For 67 years, from 1933 until 2000, radio and recorded music grew up together. By 2000, music’s high water mark, the USA recorded music was a $16B business and radio $20B. Over the next ten years, painless CD ripping and burning, low-cost Internet connectivity,  easy legal and illegal file sharing services, and open MP3 players, cut recorded music revenues in half.

001_H_music_rev_raw

Meanwhile radio held steady (until recently – see next post)

Radio_Revenue_Trends-97-06

Radio, a primarily free (or more precisely ad-based) medium, is immune to piracy (but not other threats). Recorded music is not. If recorded music sales kept pace with overall growth of the economy (as it had the previous 67 years) then they would have reached $24B in 2013*. However they shrunk to $6B. This is a $18B per year loss to piracy (just in the USA).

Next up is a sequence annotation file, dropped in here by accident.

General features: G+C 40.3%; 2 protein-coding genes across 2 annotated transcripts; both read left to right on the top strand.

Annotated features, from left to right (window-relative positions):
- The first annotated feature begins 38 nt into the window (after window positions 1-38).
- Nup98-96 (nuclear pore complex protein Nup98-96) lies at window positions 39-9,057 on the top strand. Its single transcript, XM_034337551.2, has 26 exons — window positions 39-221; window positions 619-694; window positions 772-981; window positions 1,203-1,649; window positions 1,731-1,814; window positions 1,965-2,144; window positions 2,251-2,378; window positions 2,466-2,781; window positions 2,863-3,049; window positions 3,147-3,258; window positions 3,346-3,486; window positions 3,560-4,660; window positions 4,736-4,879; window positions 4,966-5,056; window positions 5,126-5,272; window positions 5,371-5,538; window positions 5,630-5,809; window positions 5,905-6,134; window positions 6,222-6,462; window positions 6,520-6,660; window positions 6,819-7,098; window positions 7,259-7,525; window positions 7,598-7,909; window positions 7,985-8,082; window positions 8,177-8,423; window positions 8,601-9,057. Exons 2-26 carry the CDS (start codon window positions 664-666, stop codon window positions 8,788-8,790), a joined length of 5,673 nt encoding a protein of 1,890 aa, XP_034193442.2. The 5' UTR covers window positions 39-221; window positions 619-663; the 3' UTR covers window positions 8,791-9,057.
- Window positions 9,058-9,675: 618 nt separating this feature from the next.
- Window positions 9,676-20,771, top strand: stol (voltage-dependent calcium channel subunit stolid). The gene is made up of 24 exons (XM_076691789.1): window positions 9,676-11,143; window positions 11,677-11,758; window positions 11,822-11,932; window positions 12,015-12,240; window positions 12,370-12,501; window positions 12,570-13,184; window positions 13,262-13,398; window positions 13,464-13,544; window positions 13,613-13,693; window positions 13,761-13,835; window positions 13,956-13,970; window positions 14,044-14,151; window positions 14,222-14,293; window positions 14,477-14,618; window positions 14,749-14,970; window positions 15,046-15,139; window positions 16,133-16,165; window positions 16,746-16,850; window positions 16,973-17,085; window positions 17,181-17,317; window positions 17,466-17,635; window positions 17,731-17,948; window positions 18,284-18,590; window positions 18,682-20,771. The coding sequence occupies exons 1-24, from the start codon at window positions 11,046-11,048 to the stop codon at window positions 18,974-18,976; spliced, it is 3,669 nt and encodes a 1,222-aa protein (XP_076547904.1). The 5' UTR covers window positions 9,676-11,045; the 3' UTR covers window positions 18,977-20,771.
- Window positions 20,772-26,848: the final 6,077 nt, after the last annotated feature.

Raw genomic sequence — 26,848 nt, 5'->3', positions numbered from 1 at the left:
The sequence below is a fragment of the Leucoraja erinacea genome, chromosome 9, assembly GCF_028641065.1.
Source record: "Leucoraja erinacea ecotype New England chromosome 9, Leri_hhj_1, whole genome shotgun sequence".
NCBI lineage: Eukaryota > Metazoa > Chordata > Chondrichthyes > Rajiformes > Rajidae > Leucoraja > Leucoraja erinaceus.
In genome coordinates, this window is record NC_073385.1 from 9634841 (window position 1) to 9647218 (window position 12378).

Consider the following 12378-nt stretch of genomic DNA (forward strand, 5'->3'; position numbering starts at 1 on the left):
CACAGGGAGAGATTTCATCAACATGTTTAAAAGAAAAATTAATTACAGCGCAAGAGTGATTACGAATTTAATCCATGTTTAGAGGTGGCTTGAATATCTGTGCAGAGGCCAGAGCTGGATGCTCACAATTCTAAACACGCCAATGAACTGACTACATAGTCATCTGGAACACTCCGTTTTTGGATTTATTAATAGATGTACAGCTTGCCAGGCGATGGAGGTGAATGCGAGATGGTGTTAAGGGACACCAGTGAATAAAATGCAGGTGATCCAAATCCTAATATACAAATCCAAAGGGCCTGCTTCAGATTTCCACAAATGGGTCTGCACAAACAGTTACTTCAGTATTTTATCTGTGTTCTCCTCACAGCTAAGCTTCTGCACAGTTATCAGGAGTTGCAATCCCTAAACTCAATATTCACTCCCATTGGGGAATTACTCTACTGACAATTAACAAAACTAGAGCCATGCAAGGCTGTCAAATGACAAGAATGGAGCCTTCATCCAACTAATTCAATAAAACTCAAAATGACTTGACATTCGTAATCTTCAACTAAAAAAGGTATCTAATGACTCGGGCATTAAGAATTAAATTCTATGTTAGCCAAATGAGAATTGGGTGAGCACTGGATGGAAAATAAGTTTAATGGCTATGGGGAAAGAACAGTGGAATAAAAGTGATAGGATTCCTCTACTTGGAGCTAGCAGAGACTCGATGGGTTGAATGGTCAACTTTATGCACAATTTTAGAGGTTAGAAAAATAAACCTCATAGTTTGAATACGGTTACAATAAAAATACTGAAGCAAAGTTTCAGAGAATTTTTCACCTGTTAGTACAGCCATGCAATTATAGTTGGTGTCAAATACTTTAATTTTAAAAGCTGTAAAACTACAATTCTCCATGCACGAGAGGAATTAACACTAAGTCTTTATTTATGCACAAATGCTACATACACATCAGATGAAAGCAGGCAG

* The US economy has doubled since 1997, and recorded music sales in 1997 were $12B (see graph above).

The Volume of Music Acquired Without Payment

Some bloggers defend pirates with surveys showing that pirates buy more music than non-pirates. That defense suffers from the standard correlation versus causation problem. Those who most wish to acquire music do so, legally and illegally. That correlation does not prove that more piracy sells more music. Where radio songs trigger loss aversion, pirated songs do not. In fact pirated songs are essentially indistinguishable from purchased songs, which makes policing (or even remembering they are pirated) difficult.

Perhaps the most elegant defender of piracy is The American Assembly from Columbia University. They rely on absurd data. They claim (on the following graph) that the average American:

  • From age ~11 to ~25 buys ~70 songs/$70 worth of music a year, reaching 1000 songs/$1000 music collections by age ~25.  (That’s triple what our expected purchases are).